There must be some sort of unspoken rule that all American singer-songwriters with the surname ‘Friedman’ have to be hilarious. Although unrelated to the Jewish country singer and postmodern crime writer Kinky Friedman, Dean and Kinky share a flair for showmanship and a wicked sense of humour.
Friedman comes onstage at The Green Hotel in Kinross with a glint in his eye and a Freshman guitar in hand before launching into the first song from his eponymous 1978 debut album. The song’s chord progression, by his own admission, is just The Beatles' ‘Blackbird’ in reverse. However, Dean holds on to each fingerpicked chord a little longer, and the personal lyrics and James Taylor-esque vocal melody give the song a life Friedman begins a long, relaxed monologue, taking in everything from his early childhood, fencing stolen goods for his mum’s mafioso boyfriend, to his songwriting techniques.of its own.
After the conclusion of the first song, Friedman begins a long, relaxed monologue, taking in everything from his early childhood, fencing stolen goods for his mum’s mafioso boyfriend, to his songwriting techniques. He even gives a poetry reading of Ogden Nash’s epic poem ‘The Bronx’. It’s funny stuff, and I reckon that if the music gigs ever dry up then he could make a good living on the stand-up circuit. On the strength of tonight’s performance and the reception of his loyal and vociferous fanbase who are out in force tonight, that is unlikely to happen anytime soon.
Friedman’s debut is well-represented tonight by the aforementioned set-opener, the slight but fun ‘Funny Papers’, and the break-up ballad ‘Love Is Not Enough’. The break-up song has become somewhat dominated in recent years by serial monogamist Taylor Swift, but over the years some of the best songwriters in the business have turned their hand to this much-maligned sub-genre. Everyone from McAlmont and Butler (‘You Do’) and Ben Folds (‘Song For The Dumped’) to C-Lo Green (‘F*ck You’) and Curtis Mayfield (‘So You Don’t Love Me’) has offered hope and support to the recently single.
‘Love Is Not Enough’ isn’t the usual audio pep-talk though, but rather a poignant, honest, and at times, a painful postmortem of a relationship that has reached the end of its natural life. At 41 years old, this song is the same age as I am. Although Dean must have played this song a hundred times, as he plays it tonight it is almost like he is reliving the events from the song. I’ve never seen a performer quite so present and, at its best, his voice seems unaffected by age.
My plus one for the evening is my best friend Paul. He is a man with a remarkable knowledge of music and as we drive through to the gig he asks me if I've ever heard of a band called Half Man Half Biscuit. I was vaguely aware of their name, having been an avid reader of music magazines like 'NME', 'Select' and 'Q' when the band reformed in the early '90s. Paul goes on tell me that on their 'Back in the DHSS' album they had a song entitled 'The Bastard Son of Dean Friedman'. It is a topic that Mr Friedman addresses tonight, vehemently denying any relation to Biscuit songwriter Nigel Blackwell. Turns out he was actually seven years old the year Nigel was born: "I was a precocious child", he says, "but not 'A Baker's Tale' details the dubious origins of a British singer born as the result of a forbidden union between man and pastry.that precocious".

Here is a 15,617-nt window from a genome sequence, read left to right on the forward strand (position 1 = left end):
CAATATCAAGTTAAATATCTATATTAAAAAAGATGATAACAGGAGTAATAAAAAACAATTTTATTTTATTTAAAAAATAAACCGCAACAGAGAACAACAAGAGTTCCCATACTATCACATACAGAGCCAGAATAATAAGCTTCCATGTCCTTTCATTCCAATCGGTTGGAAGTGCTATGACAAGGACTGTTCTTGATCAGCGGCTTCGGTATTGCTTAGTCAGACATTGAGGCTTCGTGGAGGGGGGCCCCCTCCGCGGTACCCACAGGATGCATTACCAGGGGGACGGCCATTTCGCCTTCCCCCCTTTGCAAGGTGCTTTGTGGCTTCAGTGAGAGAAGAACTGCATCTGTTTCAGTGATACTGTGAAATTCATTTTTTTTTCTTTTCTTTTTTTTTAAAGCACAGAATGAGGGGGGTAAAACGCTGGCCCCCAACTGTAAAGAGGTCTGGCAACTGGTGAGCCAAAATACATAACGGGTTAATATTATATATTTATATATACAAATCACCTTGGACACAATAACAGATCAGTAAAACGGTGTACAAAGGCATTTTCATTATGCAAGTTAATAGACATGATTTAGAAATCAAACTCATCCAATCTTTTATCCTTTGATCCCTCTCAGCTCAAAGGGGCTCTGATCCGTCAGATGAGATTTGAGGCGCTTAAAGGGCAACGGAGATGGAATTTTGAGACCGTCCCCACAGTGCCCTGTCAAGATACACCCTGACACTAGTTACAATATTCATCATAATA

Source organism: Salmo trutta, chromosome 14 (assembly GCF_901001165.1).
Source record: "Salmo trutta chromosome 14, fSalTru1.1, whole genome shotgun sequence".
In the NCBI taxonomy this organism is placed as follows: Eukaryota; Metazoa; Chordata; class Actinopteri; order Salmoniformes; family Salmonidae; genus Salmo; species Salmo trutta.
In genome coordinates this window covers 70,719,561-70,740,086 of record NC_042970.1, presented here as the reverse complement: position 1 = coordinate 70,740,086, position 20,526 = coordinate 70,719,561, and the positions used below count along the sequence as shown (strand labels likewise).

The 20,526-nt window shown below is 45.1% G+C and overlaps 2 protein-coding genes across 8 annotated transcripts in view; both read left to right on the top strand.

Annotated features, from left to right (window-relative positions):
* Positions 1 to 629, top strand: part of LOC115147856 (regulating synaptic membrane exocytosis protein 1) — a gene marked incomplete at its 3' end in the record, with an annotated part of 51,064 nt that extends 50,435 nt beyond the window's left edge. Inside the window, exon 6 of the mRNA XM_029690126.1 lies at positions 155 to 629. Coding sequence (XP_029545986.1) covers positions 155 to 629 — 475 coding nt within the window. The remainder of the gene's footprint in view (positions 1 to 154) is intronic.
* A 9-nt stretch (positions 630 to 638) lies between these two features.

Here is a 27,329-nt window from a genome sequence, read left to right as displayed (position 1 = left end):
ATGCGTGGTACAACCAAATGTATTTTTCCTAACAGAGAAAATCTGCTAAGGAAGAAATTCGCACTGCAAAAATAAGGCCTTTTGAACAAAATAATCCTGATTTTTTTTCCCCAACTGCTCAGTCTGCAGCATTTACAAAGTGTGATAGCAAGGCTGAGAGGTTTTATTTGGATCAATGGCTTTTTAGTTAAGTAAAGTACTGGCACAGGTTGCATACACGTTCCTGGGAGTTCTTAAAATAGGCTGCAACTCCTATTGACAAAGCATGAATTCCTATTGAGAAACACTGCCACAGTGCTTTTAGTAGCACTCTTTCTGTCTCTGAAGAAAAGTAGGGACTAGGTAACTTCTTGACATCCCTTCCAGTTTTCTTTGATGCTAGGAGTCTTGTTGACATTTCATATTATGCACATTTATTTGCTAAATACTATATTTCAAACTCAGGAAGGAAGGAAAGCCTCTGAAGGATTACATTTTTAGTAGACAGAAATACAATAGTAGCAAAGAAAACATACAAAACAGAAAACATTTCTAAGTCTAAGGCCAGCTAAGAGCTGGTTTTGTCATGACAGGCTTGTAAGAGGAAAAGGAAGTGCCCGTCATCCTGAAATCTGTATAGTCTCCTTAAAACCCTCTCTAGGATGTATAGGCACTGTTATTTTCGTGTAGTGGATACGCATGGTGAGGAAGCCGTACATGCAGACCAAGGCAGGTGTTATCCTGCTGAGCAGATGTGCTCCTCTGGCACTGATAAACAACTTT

In the intervening years, 'The Scotsman' newspaper arranged a meeting between Dean and Half Man Half Biscuit and in 2009 Friedman exercised his right to reply in song form, writing and recording 'A Baker's Tale'. Like the Johnny Cash classic, 'A Boy Named Sue', it is a country and western shaggy dog story. Unlike the Cash song, 'A Baker's Tale' details the dubious origins of a British singer born as the result of a forbidden union between man and pastry.
Another food-based song is served up in the form of 'McDonald's Girl' which was bizarrely banned by the BBC. "That's right", Dean quips, "me and The Sex Pistols". It's a shame that this song from the album 'Rumpled Romeo' didn't get the exposure it deserved at the time because it is a beautiful song which combines the teenage innocence of early Brian Wilson with the humour and pop sensibility of Nick Lowe. Friedman isn't bitter though as the song has achieved success in later years being covered by Canadian pop-rockers The Barenaked Ladies and a version by The Blenders featured in its own actual McDonald's advert. Now Friedman is Friedman is rolling in that sweet Big-Mac money!rolling in that sweet Big-Mac money!
All these deep cuts don't mean that the hits are being neglected, as the show ends with two of Friedman's best-loved piano ballads, the lilting 'Lydia' and the poptastic 'Lucky Stars'. The latter song was originally a duet and tonight the audience provides the Denise Marsa vocals. I've never heard so many members of an audience sing so loud, so in tune and for so long - it's remarkable stuff. Remember, this is Perthshire where a slight nod of the head or an almost imperceptible arrhythmic tap of the foot is often the closest we come to audience participation. But hey ... we're dancing on the inside!
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